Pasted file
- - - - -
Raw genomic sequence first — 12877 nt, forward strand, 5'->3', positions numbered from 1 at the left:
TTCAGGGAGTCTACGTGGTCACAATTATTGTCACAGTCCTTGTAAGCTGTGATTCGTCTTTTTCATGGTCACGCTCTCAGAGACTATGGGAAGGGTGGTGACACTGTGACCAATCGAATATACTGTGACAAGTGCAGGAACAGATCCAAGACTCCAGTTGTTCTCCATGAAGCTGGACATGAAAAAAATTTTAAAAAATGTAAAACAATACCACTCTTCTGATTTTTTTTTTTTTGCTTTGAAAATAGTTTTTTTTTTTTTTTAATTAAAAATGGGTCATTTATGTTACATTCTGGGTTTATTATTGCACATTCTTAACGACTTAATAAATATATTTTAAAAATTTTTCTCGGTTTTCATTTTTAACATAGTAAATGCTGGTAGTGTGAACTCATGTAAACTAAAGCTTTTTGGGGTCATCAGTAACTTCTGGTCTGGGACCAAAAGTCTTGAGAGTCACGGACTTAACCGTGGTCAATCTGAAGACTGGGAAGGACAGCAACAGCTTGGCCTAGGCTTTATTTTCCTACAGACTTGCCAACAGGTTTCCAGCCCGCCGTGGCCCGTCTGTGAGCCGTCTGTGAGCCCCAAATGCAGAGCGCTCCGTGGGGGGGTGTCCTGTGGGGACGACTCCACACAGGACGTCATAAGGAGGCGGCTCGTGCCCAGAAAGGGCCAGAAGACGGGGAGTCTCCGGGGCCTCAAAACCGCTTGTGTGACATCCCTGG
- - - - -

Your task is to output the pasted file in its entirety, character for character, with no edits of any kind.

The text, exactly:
Raw genomic sequence first — 12877 nt, forward strand, 5'->3', positions numbered from 1 at the left:
TTCAGGGAGTCTACGTGGTCACAATTATTGTCACAGTCCTTGTAAGCTGTGATTCGTCTTTTTCATGGTCACGCTCTCAGAGACTATGGGAAGGGTGGTGACACTGTGACCAATCGAATATACTGTGACAAGTGCAGGAACAGATCCAAGACTCCAGTTGTTCTCCATGAAGCTGGACATGAAAAAAATTTTAAAAAATGTAAAACAATACCACTCTTCTGATTTTTTTTTTTTTGCTTTGAAAATAGTTTTTTTTTTTTTTTAATTAAAAATGGGTCATTTATGTTACATTCTGGGTTTATTATTGCACATTCTTAACGACTTAATAAATATATTTTAAAAATTTTTCTCGGTTTTCATTTTTAACATAGTAAATGCTGGTAGTGTGAACTCATGTAAACTAAAGCTTTTTGGGGTCATCAGTAACTTCTGGTCTGGGACCAAAAGTCTTGAGAGTCACGGACTTAACCGTGGTCAATCTGAAGACTGGGAAGGACAGCAACAGCTTGGCCTAGGCTTTATTTTCCTACAGACTTGCCAACAGGTTTCCAGCCCGCCGTGGCCCGTCTGTGAGCCGTCTGTGAGCCCCAAATGCAGAGCGCTCCGTGGGGGGGTGTCCTGTGGGGACGACTCCACACAGGACGTCATAAGGAGGCGGCTCGTGCCCAGAAAGGGCCAGAAGACGGGGAGTCTCCGGGGCCTCAAAACCGCTTGTGTGACATCCCTGG